Theresa May’s speech to the CBI conference this morning, trailed in the newspapers, perfectly illustrates the economic policy bind she is in. In one breath she will say:
“In the autumn statement on Wednesday, we will commit to substantial real terms increases in government investment in R&D investing an extra £2bn a year by the end of this parliament to help put post-Brexit Britain at the cutting edge of science and tech.”
In another clip from the same speech, she will say, “my aim is not simply for the UK to have the lowest corporate tax rate in the G20, but also one that is profoundly pro-innovation.” So basically, she plans to spend more money to stimulate the economy as it goes through its current “adjustment” while at the same time cutting corporation tax. It doesn’t take an economics degree to understand that if you increase expenditure while cutting taxation, unless the economy grows at a phenomenal rate you will end up with a rather large deficit.
The problem is that May really has to do both. Members may argue that “Remoaners” are engaging in a “whinge-a-thon”, but the facts suggest that the government is definitely treating Brexit like a crisis situation, rather akin to a large stock market crash. This is the only logic for why the previous Tory insistence on deficit reduction has been seemingly jettisoned completely – we are in an emergency.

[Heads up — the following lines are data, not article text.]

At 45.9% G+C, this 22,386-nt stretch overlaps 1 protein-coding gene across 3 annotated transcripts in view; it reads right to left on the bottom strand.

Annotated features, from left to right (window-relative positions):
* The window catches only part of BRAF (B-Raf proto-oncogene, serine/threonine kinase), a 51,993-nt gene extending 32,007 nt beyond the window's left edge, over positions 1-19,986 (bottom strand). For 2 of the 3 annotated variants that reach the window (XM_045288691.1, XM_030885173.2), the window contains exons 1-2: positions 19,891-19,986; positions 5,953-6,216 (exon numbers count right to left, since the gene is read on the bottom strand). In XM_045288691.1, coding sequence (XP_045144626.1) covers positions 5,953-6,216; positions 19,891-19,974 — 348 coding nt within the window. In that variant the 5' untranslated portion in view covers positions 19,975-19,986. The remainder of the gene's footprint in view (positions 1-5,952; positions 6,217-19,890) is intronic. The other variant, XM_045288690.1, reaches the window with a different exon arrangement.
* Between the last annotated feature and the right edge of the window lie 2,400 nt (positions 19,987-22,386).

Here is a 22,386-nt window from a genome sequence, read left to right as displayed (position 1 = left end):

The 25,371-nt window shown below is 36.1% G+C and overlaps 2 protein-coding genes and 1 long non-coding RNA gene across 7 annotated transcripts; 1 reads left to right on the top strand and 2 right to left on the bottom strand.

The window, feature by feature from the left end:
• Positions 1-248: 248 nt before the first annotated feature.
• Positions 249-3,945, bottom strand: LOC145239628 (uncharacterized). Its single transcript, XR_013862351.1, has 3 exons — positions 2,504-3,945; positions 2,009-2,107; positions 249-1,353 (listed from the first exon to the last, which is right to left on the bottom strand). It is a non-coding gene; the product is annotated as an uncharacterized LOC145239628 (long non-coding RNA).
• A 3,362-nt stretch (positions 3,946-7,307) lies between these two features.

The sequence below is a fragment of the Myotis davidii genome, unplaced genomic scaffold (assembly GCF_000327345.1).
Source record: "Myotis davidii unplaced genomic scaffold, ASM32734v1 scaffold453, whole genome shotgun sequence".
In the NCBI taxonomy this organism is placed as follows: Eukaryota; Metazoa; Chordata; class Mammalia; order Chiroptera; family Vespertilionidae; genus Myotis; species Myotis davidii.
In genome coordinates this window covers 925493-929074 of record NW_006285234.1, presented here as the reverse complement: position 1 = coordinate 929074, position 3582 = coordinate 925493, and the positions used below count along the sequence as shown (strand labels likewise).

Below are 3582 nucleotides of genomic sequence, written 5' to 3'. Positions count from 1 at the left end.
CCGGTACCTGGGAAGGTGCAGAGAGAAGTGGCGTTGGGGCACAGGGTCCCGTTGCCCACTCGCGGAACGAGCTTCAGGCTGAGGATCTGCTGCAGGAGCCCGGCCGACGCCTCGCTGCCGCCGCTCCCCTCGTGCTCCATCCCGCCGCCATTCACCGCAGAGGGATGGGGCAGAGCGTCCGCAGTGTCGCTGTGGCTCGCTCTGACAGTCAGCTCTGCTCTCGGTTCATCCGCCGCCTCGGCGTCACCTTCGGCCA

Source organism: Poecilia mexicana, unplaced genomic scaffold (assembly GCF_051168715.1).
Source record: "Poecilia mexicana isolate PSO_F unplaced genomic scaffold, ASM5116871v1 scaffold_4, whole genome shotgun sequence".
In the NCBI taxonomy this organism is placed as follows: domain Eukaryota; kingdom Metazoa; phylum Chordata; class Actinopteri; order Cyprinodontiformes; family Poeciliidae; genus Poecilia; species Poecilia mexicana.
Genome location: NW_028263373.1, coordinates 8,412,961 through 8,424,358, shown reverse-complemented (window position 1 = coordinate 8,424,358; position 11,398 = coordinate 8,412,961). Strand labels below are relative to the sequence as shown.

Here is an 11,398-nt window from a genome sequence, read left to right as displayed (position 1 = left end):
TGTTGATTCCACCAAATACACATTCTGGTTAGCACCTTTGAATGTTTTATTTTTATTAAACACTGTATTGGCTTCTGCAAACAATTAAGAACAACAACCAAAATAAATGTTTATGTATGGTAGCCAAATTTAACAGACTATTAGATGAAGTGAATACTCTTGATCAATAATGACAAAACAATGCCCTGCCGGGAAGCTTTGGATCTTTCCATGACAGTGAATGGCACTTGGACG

Tech and innovation investment by the government is small potatoes compared to the larger problems the government faces in this regard. In her last conference speech, May told those “barely managing” that the public finances will be aimed at them for the foreseeable future. How can she renege on this and still expect to mop up those voters she is clearly targeting, the poorer ones who voted Leave? Simultaneously, she must promise corporations lower tax so that business doesn’t flee in the face of Brexit uncertainty.
How this ends is anyone’s guess, but if you want history to tell you anything then it’s that these things tend not to end very well at all. Say whatever you want about Osbornomics, it had a clear narrative and direction. Spending a lot of public money while slashing taxation, then at the same telling everyone that Brexit is an enormous opportunity that only metropolitan liberal elites would dare do down won’t last forever. It seems Theresa May is relying on one major thing to get her through all this: luck. And for all our sakes, I really do wish her luck.